I watched for an hour or so, finally deciding I didn’t feel confident enough about what I would be getting to bid that day.  Then I noticed an Amish family sitting in the back and heard their animals announced as they were brought into the ring.  “Ah-ha!” I thought.  “The Amish folks wouldn’t try to sneak poor, sickly animals into a sale.  I’ll bid on those!”  So, I did.

As the bidding got started, I tried to make sure I understood how the animals were being offered.  I had noticed that sometimes the animals are auctioned at a dollar figure and sometimes they are sold by the pound.  Sometimes you are buying one animal, sometimes you are buying all of the ones in the ring times the price bid.  I raised my hand to signal the auctioneer when the ones I wanted came up and was pleased by the end of the auction to have won one billy and three nannies.

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When the sale was over, I went into the office to settle up and was feeling a bit proud of myself for successfully navigating this new aspect of farm life.  I spoke with the Amish family that brought the goats and found out more about the animals.  I was starting to mentally pat myself on the back for making such good choices.  Just to keep my ego in check, a man stepped up right then and tapped me on the shoulder.  He said, “Excuse me ma’am, but you have manure on your backside.”  Keep me humble.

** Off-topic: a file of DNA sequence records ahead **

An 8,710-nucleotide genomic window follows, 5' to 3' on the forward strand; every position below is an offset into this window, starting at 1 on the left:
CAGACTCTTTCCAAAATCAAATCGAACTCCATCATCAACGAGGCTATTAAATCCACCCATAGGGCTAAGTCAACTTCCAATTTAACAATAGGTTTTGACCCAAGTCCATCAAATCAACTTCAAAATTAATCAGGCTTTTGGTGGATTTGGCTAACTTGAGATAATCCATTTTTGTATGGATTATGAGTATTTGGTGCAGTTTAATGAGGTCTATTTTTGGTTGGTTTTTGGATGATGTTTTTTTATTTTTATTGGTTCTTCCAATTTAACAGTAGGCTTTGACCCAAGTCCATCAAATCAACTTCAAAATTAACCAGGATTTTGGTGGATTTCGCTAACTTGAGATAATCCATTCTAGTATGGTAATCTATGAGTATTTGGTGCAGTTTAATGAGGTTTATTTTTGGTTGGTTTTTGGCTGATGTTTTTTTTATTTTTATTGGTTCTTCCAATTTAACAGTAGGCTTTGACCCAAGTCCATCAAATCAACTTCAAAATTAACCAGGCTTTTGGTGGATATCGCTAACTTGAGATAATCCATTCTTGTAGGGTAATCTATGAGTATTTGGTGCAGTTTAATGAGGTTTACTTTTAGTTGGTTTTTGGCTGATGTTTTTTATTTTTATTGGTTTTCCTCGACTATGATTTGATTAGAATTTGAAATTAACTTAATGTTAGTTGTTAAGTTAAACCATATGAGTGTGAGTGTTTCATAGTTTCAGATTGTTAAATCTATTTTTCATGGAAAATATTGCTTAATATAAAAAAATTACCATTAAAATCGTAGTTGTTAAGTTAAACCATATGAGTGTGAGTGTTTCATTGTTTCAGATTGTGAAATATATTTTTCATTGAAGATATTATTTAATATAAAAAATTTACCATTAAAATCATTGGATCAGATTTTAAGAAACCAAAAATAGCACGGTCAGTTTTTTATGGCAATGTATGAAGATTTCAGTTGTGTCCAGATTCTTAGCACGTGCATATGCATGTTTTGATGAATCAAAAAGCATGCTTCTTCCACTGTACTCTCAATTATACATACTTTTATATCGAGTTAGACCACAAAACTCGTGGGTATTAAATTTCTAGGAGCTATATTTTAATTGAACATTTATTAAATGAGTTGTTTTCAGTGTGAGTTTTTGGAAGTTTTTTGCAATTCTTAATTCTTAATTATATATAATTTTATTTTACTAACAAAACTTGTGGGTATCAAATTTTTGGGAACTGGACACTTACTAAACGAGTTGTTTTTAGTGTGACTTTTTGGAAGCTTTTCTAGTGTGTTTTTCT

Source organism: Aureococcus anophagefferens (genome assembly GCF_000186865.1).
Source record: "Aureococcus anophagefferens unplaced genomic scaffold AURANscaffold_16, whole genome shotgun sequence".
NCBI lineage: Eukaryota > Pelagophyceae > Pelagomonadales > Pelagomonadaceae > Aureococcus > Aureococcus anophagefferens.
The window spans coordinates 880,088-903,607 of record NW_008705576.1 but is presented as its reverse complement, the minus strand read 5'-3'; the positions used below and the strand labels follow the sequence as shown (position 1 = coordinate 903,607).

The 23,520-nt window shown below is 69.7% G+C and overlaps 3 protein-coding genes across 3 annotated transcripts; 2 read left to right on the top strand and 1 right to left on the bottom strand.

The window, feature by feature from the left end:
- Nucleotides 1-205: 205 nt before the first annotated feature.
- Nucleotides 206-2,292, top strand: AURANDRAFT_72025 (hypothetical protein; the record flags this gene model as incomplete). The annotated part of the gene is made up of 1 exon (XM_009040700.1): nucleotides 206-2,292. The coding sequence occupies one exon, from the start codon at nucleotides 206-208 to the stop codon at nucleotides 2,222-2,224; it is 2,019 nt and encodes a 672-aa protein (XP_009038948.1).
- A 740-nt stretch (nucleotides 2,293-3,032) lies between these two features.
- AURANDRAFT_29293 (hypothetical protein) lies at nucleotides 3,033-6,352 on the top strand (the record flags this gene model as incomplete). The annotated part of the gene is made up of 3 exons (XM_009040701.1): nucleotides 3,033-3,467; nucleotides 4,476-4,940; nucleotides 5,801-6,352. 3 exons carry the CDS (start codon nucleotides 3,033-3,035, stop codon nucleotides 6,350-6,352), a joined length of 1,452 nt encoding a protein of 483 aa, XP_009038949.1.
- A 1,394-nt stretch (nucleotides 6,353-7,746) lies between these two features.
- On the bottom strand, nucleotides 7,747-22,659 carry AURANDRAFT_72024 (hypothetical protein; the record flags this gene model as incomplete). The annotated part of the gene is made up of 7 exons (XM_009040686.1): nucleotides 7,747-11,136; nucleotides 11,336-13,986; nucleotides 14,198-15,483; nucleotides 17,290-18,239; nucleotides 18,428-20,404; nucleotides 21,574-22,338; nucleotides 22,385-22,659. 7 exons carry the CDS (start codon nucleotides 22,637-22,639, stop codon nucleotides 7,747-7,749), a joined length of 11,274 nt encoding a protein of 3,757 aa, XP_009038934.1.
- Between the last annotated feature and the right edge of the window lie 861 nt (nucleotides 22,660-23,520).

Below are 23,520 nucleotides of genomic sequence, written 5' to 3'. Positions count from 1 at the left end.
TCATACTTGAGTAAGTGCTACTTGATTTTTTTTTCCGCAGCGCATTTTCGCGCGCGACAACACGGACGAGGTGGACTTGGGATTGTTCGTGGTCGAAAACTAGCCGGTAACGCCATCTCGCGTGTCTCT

Before we left the sale barn, I needed to change Lydia.  I had her laid out on the passenger’s seat of the truck as a misty rain began.  I wanted to try to get the mess off my rear end before getting into the truck, so I asked Rachel if she could get it off for me.  What a picture we made- me wiping Lydia’s behind while Rachel wiped mine!

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Comments»

1. JB from IN - April 16, 2007

Sure would like to know what kind of solution you’ve found for dealing with neighbor’s dogs. I have neighbor who is constantly persecuting us. One of his favorites is letting his German Sheppard sneak over to grab a duck or scare the chickens and rabbits. I really want a goat this year too.

2. chickenmama - April 16, 2007

We know all too well the problem with neighbor dogs! (And raccoons, ‘possums, hawks, snakes…). Our solution will be in an upcoming posting. By that time, we should also have a good idea if our solution worked!